Car Seats Colorado Provides Tips for Summer Travelers | PostIndependent.com

Car Seats Colorado Provides Tips for Summer Travelers

With warm weather settling in on the Western Slope, families are packing up the car for summer road trips.

According to a press release, the National Highway Traffic Safety Administration (NHTSA) found that only one in four children is properly secured when riding in a vehicle, putting the majority at severe risk in the event of a crash.

Car Seats Colorado announced a collaboration earlier this week in efforts to offer families some tips on staying safe on the roads this summer.

Car Seats Colorado is comprised of the CSP, CDOT, car seat technicians, local law enforcement and emergency services, and other professionals who are dedicated to implementing child passenger safety programs. Learn more at CarSeatsColorado.com.

They provide education and resources to help parents ensure their children are riding safely, as well as recycling programs for used car seats and training courses for safety technicians.

Reducing the rate and severity of crashes for young people is part of CDOT’s Whole System — Whole Safety strategy, which aims to reduce fatalities and injuries and “Bring everyone home safely.” According to a press release.

According to the press release the whole system project takes a systematic statewide approach to safety, combining the benefits of CDOT’s programs that address driving behaviors, our built environment and the organization’s operations. The goal is to improve the safety of Colorado’s transportation network by reducing the rate and severity of crashes and improving the safety of all transportation modes. The program has one simple mission — to get everyone home safely.

Here are eight tips to keep your kids safe and secure in the car:

1. Ensure your children are in the right size car seats.

Make sure car seats and booster seats are properly installed and that any children riding with you are in the correct car seat, booster seat or seat belt that is appropriate for their size. All passengers in your vehicle should be buckled up on every trip, the entire time.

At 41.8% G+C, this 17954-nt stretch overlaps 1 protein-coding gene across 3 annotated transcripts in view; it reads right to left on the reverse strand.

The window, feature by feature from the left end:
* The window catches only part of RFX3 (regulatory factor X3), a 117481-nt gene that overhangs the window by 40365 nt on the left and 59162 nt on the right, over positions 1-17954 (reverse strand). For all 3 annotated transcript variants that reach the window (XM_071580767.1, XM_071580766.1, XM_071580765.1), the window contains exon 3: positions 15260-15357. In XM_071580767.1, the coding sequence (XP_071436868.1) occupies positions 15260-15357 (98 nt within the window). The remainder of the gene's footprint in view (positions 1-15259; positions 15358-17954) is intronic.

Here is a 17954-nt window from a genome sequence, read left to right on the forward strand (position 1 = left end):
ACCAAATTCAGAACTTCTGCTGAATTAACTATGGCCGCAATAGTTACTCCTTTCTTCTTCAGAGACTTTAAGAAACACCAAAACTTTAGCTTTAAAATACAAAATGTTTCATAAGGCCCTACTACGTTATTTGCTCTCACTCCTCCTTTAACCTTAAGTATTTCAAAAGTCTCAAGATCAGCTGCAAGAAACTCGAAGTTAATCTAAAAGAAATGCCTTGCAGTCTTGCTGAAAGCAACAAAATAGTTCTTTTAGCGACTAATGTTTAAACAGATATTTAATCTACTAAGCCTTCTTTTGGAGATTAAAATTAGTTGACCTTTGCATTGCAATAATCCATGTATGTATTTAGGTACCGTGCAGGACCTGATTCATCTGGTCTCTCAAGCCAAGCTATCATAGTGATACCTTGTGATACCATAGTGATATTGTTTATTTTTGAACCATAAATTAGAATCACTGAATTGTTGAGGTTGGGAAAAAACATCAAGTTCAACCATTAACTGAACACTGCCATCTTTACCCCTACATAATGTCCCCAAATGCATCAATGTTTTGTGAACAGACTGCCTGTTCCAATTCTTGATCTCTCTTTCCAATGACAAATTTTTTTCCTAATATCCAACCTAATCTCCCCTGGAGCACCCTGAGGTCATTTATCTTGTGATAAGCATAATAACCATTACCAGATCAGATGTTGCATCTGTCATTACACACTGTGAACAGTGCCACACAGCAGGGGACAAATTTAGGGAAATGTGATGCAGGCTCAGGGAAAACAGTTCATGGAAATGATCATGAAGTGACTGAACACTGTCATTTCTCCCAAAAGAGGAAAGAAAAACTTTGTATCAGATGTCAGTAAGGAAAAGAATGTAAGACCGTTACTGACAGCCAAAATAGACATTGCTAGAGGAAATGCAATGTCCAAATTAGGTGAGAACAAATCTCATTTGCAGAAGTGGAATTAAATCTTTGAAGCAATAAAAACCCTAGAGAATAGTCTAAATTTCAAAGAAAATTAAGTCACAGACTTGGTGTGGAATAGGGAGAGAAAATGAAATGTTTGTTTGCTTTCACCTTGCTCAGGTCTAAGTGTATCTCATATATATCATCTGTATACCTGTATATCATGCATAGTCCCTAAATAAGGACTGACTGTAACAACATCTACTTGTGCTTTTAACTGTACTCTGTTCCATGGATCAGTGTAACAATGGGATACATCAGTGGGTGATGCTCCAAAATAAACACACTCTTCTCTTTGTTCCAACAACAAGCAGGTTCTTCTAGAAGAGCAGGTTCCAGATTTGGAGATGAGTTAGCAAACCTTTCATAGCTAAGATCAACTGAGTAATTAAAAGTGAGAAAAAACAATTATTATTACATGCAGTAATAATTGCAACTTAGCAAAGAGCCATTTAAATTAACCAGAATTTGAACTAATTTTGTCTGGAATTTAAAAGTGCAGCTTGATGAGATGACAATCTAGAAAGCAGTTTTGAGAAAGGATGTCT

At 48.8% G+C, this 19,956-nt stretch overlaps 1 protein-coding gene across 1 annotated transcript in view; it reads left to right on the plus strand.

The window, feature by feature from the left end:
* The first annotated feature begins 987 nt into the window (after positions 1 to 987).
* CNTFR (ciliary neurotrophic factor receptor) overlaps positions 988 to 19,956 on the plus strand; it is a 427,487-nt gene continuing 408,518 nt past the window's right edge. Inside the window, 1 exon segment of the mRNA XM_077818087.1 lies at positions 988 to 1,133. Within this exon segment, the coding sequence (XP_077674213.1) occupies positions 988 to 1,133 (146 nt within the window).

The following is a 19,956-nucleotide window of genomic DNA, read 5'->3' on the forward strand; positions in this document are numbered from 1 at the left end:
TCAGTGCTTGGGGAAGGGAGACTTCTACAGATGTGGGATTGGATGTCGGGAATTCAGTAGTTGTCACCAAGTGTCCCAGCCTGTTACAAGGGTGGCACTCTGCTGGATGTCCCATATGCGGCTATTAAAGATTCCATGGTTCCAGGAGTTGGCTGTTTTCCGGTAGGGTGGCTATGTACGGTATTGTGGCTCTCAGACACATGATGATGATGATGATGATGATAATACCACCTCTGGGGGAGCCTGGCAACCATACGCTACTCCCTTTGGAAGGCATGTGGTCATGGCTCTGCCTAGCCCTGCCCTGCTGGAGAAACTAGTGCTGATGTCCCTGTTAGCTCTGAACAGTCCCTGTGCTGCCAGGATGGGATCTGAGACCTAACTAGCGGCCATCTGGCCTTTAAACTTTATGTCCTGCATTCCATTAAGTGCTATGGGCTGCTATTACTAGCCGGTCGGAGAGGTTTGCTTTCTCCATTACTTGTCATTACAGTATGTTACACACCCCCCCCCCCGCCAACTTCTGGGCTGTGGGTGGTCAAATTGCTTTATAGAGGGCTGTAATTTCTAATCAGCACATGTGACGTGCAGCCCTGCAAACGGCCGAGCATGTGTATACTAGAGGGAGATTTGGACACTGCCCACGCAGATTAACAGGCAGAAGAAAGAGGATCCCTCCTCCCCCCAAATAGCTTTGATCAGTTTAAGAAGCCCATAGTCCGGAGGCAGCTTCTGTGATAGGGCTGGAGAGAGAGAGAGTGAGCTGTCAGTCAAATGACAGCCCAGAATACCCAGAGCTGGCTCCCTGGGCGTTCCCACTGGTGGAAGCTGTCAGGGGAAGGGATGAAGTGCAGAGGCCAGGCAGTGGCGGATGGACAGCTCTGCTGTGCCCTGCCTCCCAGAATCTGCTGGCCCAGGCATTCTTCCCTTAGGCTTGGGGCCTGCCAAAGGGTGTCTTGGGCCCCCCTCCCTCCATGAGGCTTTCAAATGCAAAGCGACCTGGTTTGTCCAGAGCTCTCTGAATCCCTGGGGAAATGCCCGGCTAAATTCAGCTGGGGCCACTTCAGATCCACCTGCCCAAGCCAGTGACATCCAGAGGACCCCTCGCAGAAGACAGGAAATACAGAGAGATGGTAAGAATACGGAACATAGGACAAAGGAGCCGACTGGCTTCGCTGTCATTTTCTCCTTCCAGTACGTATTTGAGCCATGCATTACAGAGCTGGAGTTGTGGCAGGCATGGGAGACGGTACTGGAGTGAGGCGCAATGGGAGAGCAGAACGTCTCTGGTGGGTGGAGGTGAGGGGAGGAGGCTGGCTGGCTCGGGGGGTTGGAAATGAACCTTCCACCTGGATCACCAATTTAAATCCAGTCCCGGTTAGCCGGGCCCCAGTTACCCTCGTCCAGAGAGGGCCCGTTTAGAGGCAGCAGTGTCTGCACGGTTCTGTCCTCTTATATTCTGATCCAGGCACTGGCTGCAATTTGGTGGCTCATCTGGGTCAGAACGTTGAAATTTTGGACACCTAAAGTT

2. Make sure straps are snug.

A common mistake parents make with car seats is ensuring that straps are tight enough. Often, car seat straps have too much slack and kids are too loose in the car seats. Use the “pinch test” to check — if you can pinch some of the strap between your fingers, it’s too loose.

3. Place kids in the safest location in the car.

Parents are often pressured by kids once they hit the tween years to move to the front seat. The safest place for them is in the back seat until the age of 13.

4. Don’t unbuckle restless kids.

Instead of giving them a “break” from the car seat, keep them busy. To alleviate demands for restroom breaks that are really signs of boredom and restlessness, be prepared with books, games, music and comfort items. Snacks and movies can help keep them calm for a little more time.

5. Don’t turn the car seat forward because you want your child to see the road.

Some parents feel bad that their infants don’t get to face forward to see them during long trips. A child’s age, height, weight and physical development, as well as the car seat manufacturer’s recommendations, should be considered before you ever turn a car seat forward or move your child to the next type of car seat. If you are confused, visit CarSeatsColorado.com for a list of inspection stations across the state.

6. Don’t attach toys or aftermarket add-ons to the car seat.

Toys, cup holders, rear-seat mirrors or anything else not originally included with the car seat can act as a projectile during a crash. Keep the seat and surrounding area free from clutter.

7. Be sure to attach the car seat base to the seat of the car.

It may sound obvious, but some parents, especially those with two-piece car seats, forget to secure the base first. Double-check all car seats are properly attached before hitting the road this summer.

8. Never leave your child in the car unattended.

In minutes, temperatures can rise to fatal levels in Colorado’s summer sun and heat. Don’t take the chance.


Start a dialogue, stay on topic and be civil.
If you don't follow the rules, your comment may be deleted.